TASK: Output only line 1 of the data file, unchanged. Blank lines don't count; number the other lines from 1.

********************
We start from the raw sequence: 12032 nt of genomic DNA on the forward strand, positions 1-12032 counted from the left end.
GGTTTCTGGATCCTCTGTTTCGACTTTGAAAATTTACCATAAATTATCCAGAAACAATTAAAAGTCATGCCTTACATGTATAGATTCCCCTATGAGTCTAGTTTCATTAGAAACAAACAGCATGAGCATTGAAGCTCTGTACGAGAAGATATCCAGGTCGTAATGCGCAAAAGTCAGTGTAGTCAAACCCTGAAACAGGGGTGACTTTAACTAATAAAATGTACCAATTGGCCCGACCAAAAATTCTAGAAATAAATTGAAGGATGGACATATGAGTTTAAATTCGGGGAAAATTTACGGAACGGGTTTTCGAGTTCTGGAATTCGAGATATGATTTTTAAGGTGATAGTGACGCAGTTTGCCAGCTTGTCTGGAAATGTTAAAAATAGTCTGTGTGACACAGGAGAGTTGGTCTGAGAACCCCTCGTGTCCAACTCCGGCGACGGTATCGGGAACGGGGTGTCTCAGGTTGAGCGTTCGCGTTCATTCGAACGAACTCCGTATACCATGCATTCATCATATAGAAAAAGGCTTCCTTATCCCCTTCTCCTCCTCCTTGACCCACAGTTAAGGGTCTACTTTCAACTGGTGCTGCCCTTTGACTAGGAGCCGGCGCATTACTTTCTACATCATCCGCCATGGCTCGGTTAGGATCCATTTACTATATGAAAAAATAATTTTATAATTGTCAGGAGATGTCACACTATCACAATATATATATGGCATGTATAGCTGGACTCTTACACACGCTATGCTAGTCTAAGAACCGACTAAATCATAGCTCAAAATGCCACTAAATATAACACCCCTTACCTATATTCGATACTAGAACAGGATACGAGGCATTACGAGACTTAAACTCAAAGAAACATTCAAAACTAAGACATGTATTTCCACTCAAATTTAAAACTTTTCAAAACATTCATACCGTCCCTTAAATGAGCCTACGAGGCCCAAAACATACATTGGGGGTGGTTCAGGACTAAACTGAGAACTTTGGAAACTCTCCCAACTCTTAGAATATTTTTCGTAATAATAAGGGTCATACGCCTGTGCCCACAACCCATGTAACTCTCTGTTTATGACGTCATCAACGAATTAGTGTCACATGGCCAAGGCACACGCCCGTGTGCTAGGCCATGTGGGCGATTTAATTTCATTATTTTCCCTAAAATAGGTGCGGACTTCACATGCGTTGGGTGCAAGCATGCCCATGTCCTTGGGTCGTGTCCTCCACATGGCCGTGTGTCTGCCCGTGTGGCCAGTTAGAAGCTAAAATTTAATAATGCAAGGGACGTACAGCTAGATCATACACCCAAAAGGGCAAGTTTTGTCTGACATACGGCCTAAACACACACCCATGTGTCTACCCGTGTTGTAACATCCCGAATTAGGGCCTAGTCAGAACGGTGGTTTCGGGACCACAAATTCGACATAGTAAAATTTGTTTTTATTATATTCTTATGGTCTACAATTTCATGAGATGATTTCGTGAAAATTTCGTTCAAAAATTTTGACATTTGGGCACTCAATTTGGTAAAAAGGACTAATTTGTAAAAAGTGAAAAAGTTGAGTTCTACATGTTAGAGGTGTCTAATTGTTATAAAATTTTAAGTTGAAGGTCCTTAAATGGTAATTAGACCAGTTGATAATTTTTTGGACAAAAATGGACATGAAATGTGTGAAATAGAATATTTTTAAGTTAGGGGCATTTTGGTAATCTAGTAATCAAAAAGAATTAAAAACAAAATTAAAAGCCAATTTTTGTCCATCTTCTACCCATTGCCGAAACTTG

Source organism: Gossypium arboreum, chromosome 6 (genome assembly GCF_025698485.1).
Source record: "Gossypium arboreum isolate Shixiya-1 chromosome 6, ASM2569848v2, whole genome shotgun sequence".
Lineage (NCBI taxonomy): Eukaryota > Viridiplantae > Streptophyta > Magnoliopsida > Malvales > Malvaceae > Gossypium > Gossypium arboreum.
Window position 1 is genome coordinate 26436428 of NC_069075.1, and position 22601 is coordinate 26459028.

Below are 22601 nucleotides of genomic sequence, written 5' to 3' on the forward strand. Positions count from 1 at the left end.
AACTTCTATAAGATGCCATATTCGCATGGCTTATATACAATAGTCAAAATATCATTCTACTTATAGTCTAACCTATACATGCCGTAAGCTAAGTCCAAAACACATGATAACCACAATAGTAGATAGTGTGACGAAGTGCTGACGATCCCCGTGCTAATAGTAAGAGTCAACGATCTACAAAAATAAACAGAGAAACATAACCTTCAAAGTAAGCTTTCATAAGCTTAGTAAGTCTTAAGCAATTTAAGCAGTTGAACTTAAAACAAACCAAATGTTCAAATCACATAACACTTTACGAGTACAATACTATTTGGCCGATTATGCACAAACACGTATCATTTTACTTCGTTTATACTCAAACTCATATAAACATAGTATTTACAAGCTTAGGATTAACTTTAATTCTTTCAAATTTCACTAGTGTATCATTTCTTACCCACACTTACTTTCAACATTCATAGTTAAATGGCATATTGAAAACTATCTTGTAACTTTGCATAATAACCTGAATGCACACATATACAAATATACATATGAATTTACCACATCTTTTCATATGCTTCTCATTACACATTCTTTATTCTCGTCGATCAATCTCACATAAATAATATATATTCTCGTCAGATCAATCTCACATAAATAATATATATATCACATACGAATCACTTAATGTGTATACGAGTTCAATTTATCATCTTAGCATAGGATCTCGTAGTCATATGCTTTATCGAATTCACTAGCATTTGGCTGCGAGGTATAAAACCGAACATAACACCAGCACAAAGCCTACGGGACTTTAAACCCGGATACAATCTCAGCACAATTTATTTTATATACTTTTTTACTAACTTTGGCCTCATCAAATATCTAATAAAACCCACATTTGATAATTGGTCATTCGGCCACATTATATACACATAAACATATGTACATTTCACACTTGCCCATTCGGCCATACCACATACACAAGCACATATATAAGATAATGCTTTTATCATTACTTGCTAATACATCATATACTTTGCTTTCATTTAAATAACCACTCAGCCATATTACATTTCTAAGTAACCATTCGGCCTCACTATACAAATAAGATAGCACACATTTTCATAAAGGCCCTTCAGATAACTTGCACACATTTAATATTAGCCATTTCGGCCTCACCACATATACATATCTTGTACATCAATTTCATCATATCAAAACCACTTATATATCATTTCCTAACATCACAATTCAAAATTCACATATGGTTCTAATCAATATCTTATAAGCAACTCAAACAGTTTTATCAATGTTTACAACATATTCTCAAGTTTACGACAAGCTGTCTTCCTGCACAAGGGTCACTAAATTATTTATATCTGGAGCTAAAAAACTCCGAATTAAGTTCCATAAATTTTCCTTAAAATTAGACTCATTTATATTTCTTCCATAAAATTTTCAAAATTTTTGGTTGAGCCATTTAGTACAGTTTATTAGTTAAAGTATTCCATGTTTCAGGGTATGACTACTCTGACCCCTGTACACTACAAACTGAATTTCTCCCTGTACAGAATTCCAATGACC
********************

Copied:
We start from the raw sequence: 12032 nt of genomic DNA on the forward strand, positions 1-12032 counted from the left end.